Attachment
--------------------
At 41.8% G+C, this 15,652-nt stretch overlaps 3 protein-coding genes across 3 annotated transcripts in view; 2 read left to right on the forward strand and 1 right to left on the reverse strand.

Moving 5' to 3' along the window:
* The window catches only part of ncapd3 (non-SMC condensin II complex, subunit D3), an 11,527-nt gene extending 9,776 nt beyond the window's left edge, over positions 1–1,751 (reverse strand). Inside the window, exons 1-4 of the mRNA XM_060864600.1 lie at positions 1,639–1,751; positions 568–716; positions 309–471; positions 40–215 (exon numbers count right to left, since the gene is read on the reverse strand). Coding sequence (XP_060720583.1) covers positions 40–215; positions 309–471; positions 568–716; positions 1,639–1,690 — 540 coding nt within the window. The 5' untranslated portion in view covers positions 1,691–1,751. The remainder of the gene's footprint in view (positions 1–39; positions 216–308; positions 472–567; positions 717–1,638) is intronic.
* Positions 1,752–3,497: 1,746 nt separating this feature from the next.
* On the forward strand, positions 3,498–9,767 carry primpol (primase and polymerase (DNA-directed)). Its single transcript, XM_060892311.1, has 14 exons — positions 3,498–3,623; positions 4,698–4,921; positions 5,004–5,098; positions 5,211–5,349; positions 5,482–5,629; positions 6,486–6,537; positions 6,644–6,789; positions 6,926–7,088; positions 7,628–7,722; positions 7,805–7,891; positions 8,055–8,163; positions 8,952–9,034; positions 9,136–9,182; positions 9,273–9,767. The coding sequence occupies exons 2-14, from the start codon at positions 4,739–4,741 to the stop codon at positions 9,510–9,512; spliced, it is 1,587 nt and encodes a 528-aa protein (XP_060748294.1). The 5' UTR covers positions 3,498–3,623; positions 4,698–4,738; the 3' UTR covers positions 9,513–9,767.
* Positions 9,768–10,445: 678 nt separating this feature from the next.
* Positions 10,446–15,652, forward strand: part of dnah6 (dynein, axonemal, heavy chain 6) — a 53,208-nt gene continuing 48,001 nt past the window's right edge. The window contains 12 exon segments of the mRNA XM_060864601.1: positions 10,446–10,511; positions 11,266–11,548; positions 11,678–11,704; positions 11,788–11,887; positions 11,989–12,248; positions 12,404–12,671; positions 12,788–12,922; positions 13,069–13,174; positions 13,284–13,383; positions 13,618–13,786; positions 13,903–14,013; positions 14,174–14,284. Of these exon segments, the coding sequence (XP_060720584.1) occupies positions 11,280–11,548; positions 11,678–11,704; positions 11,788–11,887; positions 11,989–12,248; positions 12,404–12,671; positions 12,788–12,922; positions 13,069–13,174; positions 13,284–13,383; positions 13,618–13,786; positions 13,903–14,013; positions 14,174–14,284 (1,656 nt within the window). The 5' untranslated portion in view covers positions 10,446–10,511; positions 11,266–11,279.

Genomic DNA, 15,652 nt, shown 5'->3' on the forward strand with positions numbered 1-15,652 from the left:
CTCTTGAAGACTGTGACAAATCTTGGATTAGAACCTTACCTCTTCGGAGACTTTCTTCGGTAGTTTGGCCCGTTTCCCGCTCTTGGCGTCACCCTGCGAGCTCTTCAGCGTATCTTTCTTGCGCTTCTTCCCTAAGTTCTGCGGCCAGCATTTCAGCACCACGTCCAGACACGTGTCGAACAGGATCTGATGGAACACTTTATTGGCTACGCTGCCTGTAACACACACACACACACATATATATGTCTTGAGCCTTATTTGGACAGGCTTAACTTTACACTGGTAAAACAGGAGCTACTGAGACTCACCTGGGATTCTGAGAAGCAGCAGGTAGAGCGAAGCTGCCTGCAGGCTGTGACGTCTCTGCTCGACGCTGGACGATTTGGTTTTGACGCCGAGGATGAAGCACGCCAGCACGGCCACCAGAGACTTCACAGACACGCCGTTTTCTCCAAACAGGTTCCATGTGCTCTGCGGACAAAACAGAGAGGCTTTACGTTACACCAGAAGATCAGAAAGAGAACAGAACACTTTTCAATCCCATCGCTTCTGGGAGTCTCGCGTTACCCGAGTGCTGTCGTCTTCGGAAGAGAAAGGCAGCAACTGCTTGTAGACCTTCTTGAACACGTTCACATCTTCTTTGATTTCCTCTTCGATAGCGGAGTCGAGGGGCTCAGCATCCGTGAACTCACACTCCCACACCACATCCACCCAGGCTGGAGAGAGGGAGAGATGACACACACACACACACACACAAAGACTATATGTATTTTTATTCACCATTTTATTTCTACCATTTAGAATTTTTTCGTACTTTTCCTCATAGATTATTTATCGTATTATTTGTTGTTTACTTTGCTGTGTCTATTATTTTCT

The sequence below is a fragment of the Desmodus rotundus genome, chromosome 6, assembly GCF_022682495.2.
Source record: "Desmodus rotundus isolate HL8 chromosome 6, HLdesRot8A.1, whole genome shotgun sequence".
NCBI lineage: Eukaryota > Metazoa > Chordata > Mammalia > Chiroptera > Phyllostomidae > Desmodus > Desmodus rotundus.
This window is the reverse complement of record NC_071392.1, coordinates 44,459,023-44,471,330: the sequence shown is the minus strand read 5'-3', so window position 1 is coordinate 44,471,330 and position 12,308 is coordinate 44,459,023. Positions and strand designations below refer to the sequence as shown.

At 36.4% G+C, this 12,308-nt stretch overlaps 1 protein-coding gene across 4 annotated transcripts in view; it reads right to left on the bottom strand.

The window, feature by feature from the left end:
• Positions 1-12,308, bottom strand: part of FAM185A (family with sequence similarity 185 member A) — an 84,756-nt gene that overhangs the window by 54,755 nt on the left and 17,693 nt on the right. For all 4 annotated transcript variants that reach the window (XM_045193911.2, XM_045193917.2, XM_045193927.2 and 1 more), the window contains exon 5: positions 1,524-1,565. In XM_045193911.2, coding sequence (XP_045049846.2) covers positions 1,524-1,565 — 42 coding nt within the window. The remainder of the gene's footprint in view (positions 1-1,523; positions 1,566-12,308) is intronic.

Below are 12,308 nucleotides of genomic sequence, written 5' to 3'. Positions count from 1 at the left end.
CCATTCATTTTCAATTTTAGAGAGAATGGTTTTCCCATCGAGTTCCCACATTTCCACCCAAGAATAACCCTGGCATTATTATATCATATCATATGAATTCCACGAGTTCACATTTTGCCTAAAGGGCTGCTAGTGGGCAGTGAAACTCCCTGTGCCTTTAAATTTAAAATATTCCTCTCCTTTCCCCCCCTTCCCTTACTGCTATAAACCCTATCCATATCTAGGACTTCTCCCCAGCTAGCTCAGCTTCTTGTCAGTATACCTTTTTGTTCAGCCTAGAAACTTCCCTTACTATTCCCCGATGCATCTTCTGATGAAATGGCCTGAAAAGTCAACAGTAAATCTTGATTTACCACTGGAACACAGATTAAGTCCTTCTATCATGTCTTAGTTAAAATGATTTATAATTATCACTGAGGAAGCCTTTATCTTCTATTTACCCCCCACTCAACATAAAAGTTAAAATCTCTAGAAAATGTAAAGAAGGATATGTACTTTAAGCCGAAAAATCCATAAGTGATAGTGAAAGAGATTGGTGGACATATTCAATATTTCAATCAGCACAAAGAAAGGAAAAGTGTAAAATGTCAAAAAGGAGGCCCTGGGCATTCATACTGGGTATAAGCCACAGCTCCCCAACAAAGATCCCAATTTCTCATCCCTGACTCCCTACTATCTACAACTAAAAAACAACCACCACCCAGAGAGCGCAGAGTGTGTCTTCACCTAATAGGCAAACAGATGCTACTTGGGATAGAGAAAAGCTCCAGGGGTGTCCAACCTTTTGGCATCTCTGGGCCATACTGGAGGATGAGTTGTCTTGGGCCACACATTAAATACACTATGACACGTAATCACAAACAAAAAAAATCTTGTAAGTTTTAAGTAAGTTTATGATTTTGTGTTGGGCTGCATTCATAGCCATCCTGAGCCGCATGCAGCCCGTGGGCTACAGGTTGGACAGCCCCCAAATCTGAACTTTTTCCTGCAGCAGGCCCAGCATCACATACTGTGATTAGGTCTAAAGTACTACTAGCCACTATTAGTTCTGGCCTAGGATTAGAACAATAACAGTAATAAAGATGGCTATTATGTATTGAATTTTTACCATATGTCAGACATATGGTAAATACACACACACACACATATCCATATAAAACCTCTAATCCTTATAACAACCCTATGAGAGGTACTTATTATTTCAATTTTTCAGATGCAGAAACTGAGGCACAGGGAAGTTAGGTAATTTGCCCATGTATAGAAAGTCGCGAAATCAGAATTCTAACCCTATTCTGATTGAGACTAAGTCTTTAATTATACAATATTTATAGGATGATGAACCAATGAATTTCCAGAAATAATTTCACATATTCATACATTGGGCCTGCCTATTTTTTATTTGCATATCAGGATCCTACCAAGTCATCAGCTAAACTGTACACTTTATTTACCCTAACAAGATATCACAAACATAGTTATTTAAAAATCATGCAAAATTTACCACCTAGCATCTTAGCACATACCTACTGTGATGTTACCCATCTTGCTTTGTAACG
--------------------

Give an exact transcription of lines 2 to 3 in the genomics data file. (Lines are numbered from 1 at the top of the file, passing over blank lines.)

Moving 5' to 3' along the window:
* The window catches only part of ncapd3 (non-SMC condensin II complex, subunit D3), an 11,527-nt gene extending 9,776 nt beyond the window's left edge, over positions 1–1,751 (reverse strand). Inside the window, exons 1-4 of the mRNA XM_060864600.1 lie at positions 1,639–1,751; positions 568–716; positions 309–471; positions 40–215 (exon numbers count right to left, since the gene is read on the reverse strand). Coding sequence (XP_060720583.1) covers positions 40–215; positions 309–471; positions 568–716; positions 1,639–1,690 — 540 coding nt within the window. The 5' untranslated portion in view covers positions 1,691–1,751. The remainder of the gene's footprint in view (positions 1–39; positions 216–308; positions 472–567; positions 717–1,638) is intronic.